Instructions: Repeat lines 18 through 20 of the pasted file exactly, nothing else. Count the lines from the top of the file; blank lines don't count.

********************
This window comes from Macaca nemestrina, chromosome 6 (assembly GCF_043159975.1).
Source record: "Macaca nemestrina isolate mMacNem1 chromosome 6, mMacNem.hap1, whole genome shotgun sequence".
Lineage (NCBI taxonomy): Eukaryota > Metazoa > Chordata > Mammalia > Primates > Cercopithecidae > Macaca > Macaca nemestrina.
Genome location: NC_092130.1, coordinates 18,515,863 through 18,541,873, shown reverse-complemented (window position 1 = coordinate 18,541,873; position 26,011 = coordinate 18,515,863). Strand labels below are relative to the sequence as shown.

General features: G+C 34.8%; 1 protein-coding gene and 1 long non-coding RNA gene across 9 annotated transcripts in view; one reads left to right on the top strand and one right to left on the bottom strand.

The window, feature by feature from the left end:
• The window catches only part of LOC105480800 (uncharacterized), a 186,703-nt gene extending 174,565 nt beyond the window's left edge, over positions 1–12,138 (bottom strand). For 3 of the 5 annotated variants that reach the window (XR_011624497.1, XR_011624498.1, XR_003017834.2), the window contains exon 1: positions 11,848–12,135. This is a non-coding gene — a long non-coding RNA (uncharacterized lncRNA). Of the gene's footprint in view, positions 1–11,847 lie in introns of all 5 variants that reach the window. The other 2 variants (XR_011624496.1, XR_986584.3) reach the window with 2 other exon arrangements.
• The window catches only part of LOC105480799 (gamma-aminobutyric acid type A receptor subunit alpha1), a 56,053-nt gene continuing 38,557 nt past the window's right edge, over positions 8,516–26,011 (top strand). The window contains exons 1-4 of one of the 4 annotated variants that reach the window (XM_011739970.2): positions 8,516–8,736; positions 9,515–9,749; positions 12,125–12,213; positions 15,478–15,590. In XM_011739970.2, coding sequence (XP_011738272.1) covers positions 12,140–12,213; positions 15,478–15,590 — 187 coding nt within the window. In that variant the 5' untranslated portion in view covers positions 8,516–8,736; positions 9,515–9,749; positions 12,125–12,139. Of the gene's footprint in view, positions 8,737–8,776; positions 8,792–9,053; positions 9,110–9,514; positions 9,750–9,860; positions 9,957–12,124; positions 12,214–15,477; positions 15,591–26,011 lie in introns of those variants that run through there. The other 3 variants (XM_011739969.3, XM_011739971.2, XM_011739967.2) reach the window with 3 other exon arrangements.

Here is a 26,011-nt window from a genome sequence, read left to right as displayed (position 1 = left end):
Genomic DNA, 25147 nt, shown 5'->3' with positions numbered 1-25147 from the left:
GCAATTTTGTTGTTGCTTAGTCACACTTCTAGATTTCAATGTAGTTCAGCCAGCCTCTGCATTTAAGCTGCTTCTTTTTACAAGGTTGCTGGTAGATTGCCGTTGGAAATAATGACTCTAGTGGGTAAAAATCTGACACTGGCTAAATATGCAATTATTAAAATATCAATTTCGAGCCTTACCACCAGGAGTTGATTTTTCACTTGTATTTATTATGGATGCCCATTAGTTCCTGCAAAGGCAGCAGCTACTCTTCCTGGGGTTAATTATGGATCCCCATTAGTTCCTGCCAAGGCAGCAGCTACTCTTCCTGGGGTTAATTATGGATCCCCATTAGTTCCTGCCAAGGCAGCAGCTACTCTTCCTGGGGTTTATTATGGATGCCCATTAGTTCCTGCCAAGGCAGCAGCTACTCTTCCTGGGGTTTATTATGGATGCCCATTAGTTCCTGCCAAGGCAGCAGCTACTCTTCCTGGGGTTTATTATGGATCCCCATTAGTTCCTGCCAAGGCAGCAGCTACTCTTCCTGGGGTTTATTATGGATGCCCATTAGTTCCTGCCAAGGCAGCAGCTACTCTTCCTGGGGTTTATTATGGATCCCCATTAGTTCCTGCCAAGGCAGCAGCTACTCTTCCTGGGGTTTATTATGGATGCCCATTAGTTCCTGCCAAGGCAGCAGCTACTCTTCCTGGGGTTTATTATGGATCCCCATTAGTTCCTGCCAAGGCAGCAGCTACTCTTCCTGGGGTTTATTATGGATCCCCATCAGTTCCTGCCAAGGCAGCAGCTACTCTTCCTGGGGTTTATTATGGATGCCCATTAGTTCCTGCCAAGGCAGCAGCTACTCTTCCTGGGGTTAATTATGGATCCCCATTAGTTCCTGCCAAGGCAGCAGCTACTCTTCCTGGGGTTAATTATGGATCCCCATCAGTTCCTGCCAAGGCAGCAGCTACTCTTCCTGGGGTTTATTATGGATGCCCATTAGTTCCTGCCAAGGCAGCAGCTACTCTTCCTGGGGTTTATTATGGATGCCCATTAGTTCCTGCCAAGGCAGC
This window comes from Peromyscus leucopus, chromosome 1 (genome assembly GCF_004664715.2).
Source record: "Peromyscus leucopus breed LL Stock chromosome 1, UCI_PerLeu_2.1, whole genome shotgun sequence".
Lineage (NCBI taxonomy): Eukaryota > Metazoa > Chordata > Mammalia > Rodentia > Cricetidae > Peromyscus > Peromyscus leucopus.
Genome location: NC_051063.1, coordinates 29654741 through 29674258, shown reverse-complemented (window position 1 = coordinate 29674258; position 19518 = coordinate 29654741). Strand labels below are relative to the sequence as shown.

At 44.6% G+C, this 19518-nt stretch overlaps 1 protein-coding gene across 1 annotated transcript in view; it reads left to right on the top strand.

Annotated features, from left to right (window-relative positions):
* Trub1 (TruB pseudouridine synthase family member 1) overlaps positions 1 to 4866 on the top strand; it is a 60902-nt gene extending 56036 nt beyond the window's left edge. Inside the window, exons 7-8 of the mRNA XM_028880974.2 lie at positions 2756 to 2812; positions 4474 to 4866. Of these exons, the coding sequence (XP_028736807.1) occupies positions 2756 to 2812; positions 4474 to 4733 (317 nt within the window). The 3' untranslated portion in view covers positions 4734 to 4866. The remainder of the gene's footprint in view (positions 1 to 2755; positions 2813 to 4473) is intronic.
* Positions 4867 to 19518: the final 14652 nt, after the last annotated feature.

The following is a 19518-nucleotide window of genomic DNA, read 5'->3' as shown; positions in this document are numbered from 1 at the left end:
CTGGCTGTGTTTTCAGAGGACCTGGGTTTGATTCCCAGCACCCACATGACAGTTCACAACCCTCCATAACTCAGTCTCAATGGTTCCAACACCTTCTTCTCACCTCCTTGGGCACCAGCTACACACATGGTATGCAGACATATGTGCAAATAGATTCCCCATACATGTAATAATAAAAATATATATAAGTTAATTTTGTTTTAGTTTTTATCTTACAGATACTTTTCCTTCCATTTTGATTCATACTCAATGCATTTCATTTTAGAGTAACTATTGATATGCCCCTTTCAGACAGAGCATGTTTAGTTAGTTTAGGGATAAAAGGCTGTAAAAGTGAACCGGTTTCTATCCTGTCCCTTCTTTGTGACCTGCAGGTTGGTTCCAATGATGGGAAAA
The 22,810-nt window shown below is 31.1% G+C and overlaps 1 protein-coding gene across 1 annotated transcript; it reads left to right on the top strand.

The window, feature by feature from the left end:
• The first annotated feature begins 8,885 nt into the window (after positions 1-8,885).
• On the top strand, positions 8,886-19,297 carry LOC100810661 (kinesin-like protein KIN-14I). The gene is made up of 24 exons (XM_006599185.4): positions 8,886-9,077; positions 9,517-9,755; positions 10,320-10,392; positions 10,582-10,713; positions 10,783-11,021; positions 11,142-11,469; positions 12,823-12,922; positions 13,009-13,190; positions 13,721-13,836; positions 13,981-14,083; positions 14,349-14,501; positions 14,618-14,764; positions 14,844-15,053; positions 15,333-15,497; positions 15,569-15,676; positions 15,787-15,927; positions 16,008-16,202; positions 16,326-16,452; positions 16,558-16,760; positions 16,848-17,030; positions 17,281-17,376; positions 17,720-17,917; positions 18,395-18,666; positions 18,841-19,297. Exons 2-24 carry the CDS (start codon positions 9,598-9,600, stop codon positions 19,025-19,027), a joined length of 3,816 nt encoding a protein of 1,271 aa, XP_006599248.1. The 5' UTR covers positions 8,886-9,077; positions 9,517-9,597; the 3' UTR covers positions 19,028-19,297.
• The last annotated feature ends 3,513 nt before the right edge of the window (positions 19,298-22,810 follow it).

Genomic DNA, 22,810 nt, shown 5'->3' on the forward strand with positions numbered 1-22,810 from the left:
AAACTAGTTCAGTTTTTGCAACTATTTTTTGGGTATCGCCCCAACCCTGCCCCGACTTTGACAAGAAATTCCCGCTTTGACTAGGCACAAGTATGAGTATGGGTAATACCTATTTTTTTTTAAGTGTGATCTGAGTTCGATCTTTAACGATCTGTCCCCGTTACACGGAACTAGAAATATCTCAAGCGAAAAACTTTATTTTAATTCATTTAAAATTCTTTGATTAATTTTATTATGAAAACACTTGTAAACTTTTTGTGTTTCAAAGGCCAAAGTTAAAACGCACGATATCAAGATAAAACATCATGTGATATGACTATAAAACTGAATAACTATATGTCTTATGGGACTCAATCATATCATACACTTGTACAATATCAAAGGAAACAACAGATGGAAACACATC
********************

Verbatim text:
* Trub1 (TruB pseudouridine synthase family member 1) overlaps positions 1 to 4866 on the top strand; it is a 60902-nt gene extending 56036 nt beyond the window's left edge. Inside the window, exons 7-8 of the mRNA XM_028880974.2 lie at positions 2756 to 2812; positions 4474 to 4866. Of these exons, the coding sequence (XP_028736807.1) occupies positions 2756 to 2812; positions 4474 to 4733 (317 nt within the window). The 3' untranslated portion in view covers positions 4734 to 4866. The remainder of the gene's footprint in view (positions 1 to 2755; positions 2813 to 4473) is intronic.
* Positions 4867 to 19518: the final 14652 nt, after the last annotated feature.

The following is a 19518-nucleotide window of genomic DNA, read 5'->3' as shown; positions in this document are numbered from 1 at the left end: